Facebook routinely allowed favored tech companies–including Amazon, Netflix and Spotify–unencumbered access to users’ personal data, “effectively exempting those business partners from its usual privacy rules,” according to the New York Times.
One of the ways Facebook facilitated the favored status of tech giants was through Microsoft’s Bing search engine, which gave access to “virtually all Facebook users’ friends without consent,” the Times reported in its investigation.
For insight into the scope of the Facebook practices, consider this excerpt from the Times’ article:
Facebook also allowed Spotify, Netflix and the Royal Bank of Canada to read, write and delete users’ private messages, and to see all participants on a thread — privileges that appeared to go beyond what the companies needed to integrate Facebook into their systems, the records show. … Spokespeople for Spotify and Netflix said those companies were unaware of the broad powers Facebook had granted them.
Here are other disclosures from the Times’ report:
- Yahoo could view real-time feeds of friends’ posts. “A Yahoo spokesman declined to discuss the partnership in detail but said the company did not use the information for advertising.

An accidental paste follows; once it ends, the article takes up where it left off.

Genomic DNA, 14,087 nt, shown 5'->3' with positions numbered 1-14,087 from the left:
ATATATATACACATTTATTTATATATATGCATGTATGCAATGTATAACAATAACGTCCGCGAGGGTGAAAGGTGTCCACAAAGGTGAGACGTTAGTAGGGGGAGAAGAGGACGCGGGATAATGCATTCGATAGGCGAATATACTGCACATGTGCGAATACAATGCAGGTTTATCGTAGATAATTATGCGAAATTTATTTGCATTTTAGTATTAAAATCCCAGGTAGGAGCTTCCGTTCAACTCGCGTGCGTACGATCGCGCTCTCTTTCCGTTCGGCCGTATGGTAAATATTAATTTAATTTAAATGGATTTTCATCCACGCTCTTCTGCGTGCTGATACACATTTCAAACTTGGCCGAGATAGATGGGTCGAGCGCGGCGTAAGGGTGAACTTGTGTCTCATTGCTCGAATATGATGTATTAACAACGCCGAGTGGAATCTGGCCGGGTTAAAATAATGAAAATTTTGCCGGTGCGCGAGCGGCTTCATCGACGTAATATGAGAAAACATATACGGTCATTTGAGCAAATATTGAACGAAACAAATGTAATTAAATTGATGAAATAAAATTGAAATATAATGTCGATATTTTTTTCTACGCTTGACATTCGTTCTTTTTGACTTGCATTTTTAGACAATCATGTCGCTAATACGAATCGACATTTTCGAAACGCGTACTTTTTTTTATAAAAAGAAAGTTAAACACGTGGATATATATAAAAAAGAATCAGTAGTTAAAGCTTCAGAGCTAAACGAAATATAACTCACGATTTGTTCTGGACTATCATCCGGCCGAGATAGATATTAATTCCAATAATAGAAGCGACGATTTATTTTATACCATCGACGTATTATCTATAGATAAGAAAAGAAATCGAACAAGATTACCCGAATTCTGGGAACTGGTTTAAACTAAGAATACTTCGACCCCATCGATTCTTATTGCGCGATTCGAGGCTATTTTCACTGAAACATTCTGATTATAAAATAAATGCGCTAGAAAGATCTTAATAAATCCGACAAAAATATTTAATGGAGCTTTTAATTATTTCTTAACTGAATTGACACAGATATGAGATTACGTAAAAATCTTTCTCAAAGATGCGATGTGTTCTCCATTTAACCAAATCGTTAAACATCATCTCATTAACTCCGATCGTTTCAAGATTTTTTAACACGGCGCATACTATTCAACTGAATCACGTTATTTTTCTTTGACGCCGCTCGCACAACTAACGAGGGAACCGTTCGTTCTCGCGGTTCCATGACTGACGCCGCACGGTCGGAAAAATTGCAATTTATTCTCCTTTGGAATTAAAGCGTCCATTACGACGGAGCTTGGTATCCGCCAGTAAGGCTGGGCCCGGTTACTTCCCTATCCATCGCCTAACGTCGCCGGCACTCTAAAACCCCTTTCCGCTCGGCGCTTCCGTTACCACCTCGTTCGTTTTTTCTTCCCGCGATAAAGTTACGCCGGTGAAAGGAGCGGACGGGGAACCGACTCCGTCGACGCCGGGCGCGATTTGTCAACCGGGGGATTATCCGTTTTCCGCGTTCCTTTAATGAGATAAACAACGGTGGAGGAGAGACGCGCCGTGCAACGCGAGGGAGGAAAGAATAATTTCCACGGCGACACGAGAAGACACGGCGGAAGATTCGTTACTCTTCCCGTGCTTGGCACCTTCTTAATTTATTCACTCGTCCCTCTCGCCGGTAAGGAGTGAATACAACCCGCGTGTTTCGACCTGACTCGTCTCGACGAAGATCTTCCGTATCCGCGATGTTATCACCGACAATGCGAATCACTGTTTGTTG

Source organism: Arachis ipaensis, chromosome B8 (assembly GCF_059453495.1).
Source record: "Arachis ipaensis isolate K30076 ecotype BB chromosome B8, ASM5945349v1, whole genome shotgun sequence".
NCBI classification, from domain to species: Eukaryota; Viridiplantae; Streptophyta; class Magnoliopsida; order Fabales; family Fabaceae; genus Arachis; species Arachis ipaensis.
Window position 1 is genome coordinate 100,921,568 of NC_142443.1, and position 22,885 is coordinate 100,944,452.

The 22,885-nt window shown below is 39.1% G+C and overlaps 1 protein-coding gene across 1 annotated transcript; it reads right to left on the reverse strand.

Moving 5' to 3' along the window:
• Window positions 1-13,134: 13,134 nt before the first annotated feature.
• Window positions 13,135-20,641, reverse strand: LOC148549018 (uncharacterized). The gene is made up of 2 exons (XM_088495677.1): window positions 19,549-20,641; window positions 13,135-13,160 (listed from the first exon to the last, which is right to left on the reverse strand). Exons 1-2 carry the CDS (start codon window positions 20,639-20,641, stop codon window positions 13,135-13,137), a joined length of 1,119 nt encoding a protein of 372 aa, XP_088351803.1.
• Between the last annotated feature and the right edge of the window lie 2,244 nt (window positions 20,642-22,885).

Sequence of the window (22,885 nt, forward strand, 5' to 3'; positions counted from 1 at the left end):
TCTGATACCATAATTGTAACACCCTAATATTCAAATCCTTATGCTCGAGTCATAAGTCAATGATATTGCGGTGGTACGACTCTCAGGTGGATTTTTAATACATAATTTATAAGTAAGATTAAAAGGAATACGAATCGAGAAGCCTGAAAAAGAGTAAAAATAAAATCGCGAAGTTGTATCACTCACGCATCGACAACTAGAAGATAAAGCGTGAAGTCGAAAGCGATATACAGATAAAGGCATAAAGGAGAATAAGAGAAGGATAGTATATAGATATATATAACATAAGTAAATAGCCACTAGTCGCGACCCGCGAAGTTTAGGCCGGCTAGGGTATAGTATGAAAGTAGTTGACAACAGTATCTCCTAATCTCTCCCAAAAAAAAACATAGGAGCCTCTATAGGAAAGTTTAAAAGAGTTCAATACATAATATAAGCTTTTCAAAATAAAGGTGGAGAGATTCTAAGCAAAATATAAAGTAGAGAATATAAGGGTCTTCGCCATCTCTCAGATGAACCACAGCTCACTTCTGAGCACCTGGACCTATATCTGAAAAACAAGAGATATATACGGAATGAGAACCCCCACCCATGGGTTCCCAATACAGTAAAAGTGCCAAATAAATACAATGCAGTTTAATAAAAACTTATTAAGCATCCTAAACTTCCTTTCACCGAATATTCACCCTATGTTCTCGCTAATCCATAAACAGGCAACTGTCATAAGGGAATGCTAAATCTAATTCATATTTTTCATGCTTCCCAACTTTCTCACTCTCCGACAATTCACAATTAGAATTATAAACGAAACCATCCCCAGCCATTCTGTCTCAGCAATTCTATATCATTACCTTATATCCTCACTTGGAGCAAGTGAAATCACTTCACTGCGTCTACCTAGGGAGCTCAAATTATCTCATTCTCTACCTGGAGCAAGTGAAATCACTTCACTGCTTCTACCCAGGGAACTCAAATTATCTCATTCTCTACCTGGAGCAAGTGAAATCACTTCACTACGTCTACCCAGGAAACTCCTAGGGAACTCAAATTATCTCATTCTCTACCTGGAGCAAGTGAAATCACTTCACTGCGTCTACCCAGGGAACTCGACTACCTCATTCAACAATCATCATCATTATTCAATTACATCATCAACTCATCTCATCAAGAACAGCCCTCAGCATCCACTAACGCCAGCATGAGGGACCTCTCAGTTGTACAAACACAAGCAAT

- Facebook’s internal records show deals with more than 60 makers of smartphones, tablets and other devices.
- Facebook allowed Apple to hide from Facebook users “all indicators that its devices were asking for data. Apple devices also had access to the contact numbers and calendar entries of people who had changed their account settings to disable all sharing. …”
Interpersonal Divide’s author Michael Bugeja was one of the first in the nation to criticize Facebook practices, as detailed in this January 2006 article in the Chronicle of Higher Education, titled “Facing the Facebook.”
Here are other Facebook-related posts from the latest edition of Interpersonal Divide in the Age of the Machine:
This latest disclosure continues to show Facebook’s questionable business practices in yet another attempt to profit from users’ personal data.
The Times’ believes personal data “is the oil of the 21st century, a resource worth billions to those who can most effectively extract and refine it.” The newspaper notes that Facebook has never sold its user data. “Instead, internal documents show, it did the next best thing: granting other companies access to parts of the social network in ways that advanced its own interests.”